The European Commission has unveiled its plan to meet the challenges posed by the US’ Inflation Reduction Act (IRA) and keep up with a worldwide race in subsidy schemes for green industries.
Net-zero industries are most important in the fight against climate change, European Commission President Ursula von der Leyen said on Wednesday when presenting the Green Deal Industrial Plan.
The plan is built on four pillars: a conducive regulatory environment for the net-zero industries, national and EU funding, ensuring proper skills for the green transition and an ambitious trade agenda, Xinhua news agency reported.
It is designed to ease restrictions on state aid and unlock huge private financing for clean-tech production in the EU.
To that end, the European Commission will have to consult with EU countries to amend the current state aid framework, including increasing notification thresholds for the support of green investments.
Margrethe Vestager, executive vice president of the Commission and commissioner for competition, cautioned that the proposed amendment should be temporary, well targeted in size and scope, and pending real benefits.
“So it comes with a risk. Some countries will be able to deliver far more money than others,” said Vestager.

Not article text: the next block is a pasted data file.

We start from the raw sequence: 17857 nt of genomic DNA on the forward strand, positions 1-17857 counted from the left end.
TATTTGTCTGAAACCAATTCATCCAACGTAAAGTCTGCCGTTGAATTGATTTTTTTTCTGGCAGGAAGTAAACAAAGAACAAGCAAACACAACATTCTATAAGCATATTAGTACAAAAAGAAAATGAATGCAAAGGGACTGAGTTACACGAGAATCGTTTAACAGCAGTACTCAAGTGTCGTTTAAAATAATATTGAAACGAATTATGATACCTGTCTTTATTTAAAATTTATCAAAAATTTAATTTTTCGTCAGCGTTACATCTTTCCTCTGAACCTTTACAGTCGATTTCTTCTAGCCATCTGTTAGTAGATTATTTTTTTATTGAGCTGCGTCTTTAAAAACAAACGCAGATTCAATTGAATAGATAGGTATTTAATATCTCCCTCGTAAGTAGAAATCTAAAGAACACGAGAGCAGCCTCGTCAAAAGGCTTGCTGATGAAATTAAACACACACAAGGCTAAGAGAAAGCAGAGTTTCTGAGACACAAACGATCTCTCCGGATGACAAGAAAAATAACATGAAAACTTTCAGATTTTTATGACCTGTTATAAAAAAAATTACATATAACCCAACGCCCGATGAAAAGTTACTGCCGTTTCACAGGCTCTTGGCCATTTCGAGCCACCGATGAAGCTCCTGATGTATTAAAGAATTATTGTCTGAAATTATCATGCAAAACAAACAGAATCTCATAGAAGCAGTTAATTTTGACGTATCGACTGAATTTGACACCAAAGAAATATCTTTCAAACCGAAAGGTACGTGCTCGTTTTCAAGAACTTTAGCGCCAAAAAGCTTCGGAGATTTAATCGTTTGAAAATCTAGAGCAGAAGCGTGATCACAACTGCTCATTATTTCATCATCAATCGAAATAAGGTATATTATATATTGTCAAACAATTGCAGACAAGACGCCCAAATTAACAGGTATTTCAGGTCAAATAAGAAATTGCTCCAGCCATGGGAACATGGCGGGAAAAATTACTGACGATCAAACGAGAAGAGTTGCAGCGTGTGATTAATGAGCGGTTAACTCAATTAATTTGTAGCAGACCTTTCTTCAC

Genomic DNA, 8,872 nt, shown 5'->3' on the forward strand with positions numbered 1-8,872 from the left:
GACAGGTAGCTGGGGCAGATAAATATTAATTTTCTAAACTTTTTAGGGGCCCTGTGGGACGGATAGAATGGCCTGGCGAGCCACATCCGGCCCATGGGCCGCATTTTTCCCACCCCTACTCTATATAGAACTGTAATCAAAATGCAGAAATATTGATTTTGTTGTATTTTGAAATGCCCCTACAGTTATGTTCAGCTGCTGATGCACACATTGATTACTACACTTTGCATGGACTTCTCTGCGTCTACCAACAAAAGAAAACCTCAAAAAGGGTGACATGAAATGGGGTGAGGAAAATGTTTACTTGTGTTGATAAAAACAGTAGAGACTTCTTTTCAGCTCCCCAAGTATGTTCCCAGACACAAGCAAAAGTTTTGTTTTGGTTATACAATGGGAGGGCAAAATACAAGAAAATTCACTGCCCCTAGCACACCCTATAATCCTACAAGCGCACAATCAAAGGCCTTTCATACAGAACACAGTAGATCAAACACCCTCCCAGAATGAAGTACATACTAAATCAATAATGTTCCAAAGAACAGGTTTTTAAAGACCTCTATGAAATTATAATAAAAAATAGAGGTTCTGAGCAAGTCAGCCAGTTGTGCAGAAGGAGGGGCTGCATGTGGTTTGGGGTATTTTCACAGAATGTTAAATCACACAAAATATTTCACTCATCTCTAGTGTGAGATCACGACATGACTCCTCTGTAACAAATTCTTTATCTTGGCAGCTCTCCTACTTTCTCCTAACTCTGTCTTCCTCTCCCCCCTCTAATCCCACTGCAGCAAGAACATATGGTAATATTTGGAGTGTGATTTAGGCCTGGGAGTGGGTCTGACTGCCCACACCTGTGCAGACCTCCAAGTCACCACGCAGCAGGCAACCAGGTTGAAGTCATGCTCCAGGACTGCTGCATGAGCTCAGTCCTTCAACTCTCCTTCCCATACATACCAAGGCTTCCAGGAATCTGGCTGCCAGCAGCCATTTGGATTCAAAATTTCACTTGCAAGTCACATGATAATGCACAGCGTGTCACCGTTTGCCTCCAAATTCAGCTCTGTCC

She added the new provisions should match those sectors affected by the IRA — and those only — such as batteries for electric vehicles and wind turbines.
EU countries have generally agreed that part of the IRA, Joe Biden’s $369-billion package, is a threat to the competitiveness of specific key sectors for the green transition of the European industry, according to Vestager.
Faced with the dual challenges of surging energy prices following the Russian-Ukraine conflict and the potential relocation of European green industries induced by the IRA, the EU has chosen to carefully nurture rather than damage its relationship with the US.
Von der Leyen argued in her speech on Wednesday that the EU countries “welcome” the US bill, and that “the fight against climate change is a must”.
But she insisted in the meantime that there should be a level playing field in the global competition and in the EU’s single market.
“This is so important for us,” she added.
Von der Leyen said the Commission’s proposals would be debated during the EU summit next week.